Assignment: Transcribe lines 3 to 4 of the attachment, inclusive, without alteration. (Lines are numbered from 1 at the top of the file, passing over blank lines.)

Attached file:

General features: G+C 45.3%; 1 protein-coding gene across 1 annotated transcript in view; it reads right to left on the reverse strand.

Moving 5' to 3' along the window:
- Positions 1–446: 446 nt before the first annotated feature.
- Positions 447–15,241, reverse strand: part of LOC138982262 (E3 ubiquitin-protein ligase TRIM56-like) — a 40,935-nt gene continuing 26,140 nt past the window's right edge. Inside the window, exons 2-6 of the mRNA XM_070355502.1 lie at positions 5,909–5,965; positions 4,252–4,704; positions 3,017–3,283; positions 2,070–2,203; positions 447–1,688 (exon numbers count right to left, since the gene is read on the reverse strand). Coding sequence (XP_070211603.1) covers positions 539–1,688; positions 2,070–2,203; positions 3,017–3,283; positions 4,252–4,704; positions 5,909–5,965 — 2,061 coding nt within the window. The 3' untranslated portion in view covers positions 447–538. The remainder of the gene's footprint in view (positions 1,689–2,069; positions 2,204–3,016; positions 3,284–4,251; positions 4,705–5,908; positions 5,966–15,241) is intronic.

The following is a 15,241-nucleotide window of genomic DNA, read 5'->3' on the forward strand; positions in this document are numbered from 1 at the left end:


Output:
- Positions 1–446: 446 nt before the first annotated feature.
- Positions 447–15,241, reverse strand: part of LOC138982262 (E3 ubiquitin-protein ligase TRIM56-like) — a 40,935-nt gene continuing 26,140 nt past the window's right edge. Inside the window, exons 2-6 of the mRNA XM_070355502.1 lie at positions 5,909–5,965; positions 4,252–4,704; positions 3,017–3,283; positions 2,070–2,203; positions 447–1,688 (exon numbers count right to left, since the gene is read on the reverse strand). Coding sequence (XP_070211603.1) covers positions 539–1,688; positions 2,070–2,203; positions 3,017–3,283; positions 4,252–4,704; positions 5,909–5,965 — 2,061 coding nt within the window. The 3' untranslated portion in view covers positions 447–538. The remainder of the gene's footprint in view (positions 1,689–2,069; positions 2,204–3,016; positions 3,284–4,251; positions 4,705–5,908; positions 5,966–15,241) is intronic.